VOLUME 16 NUMBER 1 (January to June 2023)

PSL%202021 vol14-no01-p12-28-Mikita%20and%20Padlan

SciEnggJ. 2023 16 (1) 207-222
available online: June 24, 2023

*Corresponding author
Email Address: mvmondragon@up.edu.ph
Date received: March 15, 2023
Date revised: May 21, 2023
Date accepted: June 1, 2023


Screening of yield and growth-related SSR markers in Philippine coffee

Miguel V. Mondragon*1,2, Dominique Anne B. Bongala2, Ernelea P. Cao2, and Daisy May C. Santos1,2

1Natural Sciences Research Institute, College of Science,
     University of the Philippines, Diliman, Quezon City
2Institute of Biology, College of Science, University of the Philippines,
     Diliman, Quezon City

KEYWORDS: Coffea, Philippine coffee, simple sequence repeats (SSRs), yield, growth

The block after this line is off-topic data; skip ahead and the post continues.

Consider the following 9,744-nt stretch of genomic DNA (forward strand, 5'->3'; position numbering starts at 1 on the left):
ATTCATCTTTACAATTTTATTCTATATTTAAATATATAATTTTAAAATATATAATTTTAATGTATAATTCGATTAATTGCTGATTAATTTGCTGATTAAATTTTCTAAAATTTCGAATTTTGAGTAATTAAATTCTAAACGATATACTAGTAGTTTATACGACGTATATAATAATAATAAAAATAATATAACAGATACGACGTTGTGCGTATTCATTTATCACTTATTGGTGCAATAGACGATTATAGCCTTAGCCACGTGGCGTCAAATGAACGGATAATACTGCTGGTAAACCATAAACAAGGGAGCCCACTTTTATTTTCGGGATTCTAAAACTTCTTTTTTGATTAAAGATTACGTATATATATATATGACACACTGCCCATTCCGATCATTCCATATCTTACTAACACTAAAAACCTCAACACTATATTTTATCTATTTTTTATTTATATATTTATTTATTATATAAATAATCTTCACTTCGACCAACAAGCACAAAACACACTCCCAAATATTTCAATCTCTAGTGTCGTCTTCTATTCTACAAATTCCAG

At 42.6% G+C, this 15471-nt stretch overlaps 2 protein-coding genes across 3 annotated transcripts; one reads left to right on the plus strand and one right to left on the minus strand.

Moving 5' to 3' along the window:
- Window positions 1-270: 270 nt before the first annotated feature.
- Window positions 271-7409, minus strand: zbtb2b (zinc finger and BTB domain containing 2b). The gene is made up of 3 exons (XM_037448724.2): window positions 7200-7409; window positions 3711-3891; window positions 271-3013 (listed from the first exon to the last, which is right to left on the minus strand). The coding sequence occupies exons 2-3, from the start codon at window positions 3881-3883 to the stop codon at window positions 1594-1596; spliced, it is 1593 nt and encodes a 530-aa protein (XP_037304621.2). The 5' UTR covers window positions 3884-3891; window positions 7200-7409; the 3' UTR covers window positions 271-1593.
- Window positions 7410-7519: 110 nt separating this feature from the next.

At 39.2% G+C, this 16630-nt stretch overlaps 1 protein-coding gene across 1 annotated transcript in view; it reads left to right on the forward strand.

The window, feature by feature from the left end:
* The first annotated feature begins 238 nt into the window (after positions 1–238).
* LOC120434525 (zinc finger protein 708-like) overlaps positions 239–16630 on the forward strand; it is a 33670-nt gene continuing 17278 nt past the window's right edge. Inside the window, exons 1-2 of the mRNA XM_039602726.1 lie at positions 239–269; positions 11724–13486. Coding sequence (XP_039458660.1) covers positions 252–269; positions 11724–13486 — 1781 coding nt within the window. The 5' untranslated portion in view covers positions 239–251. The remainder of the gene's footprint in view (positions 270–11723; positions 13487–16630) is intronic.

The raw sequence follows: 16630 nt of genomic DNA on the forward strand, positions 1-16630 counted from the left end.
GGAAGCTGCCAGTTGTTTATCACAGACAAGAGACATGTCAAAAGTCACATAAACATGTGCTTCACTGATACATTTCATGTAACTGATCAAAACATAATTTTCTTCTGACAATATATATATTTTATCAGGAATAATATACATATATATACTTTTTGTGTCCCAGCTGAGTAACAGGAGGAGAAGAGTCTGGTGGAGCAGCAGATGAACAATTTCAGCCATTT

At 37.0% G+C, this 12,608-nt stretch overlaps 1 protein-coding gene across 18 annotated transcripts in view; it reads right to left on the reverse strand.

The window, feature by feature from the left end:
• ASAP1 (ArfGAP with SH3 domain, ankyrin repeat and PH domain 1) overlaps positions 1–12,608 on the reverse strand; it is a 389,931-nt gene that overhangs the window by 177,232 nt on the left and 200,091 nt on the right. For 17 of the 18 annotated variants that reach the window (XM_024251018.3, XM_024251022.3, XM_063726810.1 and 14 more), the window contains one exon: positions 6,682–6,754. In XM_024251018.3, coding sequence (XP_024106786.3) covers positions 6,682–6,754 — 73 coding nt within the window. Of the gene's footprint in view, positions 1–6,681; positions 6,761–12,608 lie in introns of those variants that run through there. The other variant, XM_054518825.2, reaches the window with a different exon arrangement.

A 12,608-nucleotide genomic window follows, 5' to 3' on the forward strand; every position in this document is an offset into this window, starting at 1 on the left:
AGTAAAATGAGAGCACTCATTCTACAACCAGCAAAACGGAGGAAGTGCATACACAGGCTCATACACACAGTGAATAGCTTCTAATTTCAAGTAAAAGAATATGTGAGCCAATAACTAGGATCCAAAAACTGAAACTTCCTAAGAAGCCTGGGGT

Yield is a complex trait affected by numerous factors, such as disease resistance, bean size and shape. Molecular markers such as simple sequence repeats (SSRs) can identify quantitative trait loci (QTL) associated with yield. For this study, SSR markers related to yield and growth, such as genes coding for certain protein kinases and ligases, were mined from the available Coffea canephora reference genome. A total of 100 SSR markers were screened using C. arabica (commonly known as Arabica coffee), C. canephora (commonly called as Robusta coffee), C. liberica var. liberica (locally known as Liberica coffee or Kapeng Barako) and C. liberica var. dewevrei (locally called as Kapeng Excelsa) as samples. These types have their own unique growth and yield characteristics making them suitable for comparison. Of the 82 loci successfully amplified, 46 loci were polymorphic. A total of 66 bands from 37 loci were specific to certain types. Nineteen (19) bands were specific to Arabica samples, five for Robusta, three for Liberica, and another three for Excelsa. The other remaining bands were shared by a combination of two or three types. Forty-six bands were found near genes annotated as enzymes that promote plant growth and the ability to respond and adapt to environmental signals like light, hormones and stress factors. The bands specific to Robusta might explain its moderate resiliency to abiotic stress conditions and better yield compared to the other species. These bands are indicative of genetic differences in the yield-related target loci. As such, these markers have great potential in marker-assisted selection for yield and growth improvement in Philippine coffee. This study is the first to identify potential yield and growth-related SSR markers in Philippine coffee types.

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